Facebook Looks to Bolster Crypto Team, Even After Libra’s Launch
Facebook’s Growing Crypto Squad
As first spotted by CoinDesk, Facebook’s crypto division is embarking on yet another hiring spree. This comes just weeks after reports suggested that the Silicon Valley darling’s so-called “Blockchain” division has already 100 staffers, led by PayPal Mafia member David Marcus and former Instagram executives.
Per a search for “Blockchain” on Facebook’s careers portal, the firm still has 26 openings for this branch. While the listings cover a wide array of roles, including designers and software engineers, one interesting posting mentions Facebook’s need for a blockchain finance program manager.
This position will best be filled by someone with eight years of project management experience, coupled with some knowledge of blockchain technologies. Responsibilities include managing Facebook’s relationships with Libra partners (Uber, Spotify, Booking Holdings, Visa, PayPal, etc.), risk analysis, and leading teams within Facebook.
Interestingly, one responsibility mentions compliance with tax laws, the U.S. Sarbanes-Oxley Act, and other pertinent regulations. This confirms that unlike its fully decentralized counterparts like Bitcoin, Libra will abide by all relevant rules and regulations.
As mentioned earlier, this is the latest of many of Facebook’s attempts to secure talent. Earlier this year, for instance, the firm revealed that it was looking for an individual with knowledge of the Securities and Exchange Commission (SEC). This single listing seemingly confirmed the then-rumors that the social media giant was hard at work on a crypto asset and blockchain.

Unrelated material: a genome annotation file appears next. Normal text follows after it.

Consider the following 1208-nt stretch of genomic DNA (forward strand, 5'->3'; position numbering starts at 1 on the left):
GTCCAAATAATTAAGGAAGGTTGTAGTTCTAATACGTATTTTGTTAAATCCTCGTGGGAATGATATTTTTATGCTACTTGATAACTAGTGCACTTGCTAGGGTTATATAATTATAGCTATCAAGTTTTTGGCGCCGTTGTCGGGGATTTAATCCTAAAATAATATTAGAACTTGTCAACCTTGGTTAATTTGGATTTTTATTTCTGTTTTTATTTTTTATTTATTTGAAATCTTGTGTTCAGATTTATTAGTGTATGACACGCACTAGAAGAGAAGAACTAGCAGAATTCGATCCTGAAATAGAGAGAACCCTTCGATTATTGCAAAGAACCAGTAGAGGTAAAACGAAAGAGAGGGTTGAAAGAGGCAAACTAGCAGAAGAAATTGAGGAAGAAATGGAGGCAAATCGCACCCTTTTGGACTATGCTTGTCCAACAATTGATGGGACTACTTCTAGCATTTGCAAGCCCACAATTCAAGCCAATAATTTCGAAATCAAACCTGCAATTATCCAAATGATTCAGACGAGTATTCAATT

By now, it may be fair to suggest that Facebook Blockchain is one of the biggest employers of industry professionals, despite the fact that it has yet to launch its first consumer-facing product.
Fears Grow About Libra
While Facebook has continued to trudge ahead, going against a U.S. politician’s call to stop the development of the project immediately, some government representatives, crypto executives, and technologists have begun to overtly question Libra.
Mark Carney, the Governor of the Bank of England, has pledged that Libra will be heavily scrutinized and regulated, citing the cryptocurrency’s potential to be widely adopted from the get-go.
French Finance Minister Bruno Le Maire followed suit with a similar comment, claiming that under no circumstances should Libra “become a sovereign currency.” Le Maire elaborated that he is worried about how this new digital asset can be used to harvest data, launder money, and finance terrorism:
“This money will allow this company to assemble even more data, which only increases our determination to regulate the internet giants.”
Indeed, in the aforementioned report, Coindesk claimed that its sources revealed that privacy concerns led Stellar, Tendermint, and Mobilecoin to decline to work with Facebook on this project. Even Joseph Lubin of Ethereum and ConsenSys fame has claimed that he is worried about Libra’s centralized nature, dubbing the project a “centralized wolf in a decentralized sheep’s clothing”.
If so-called “crypto natives” are concerned about the project’s conformity to morals and laws, is there much hope for Libra to be decentralized and not susceptible to exploitation?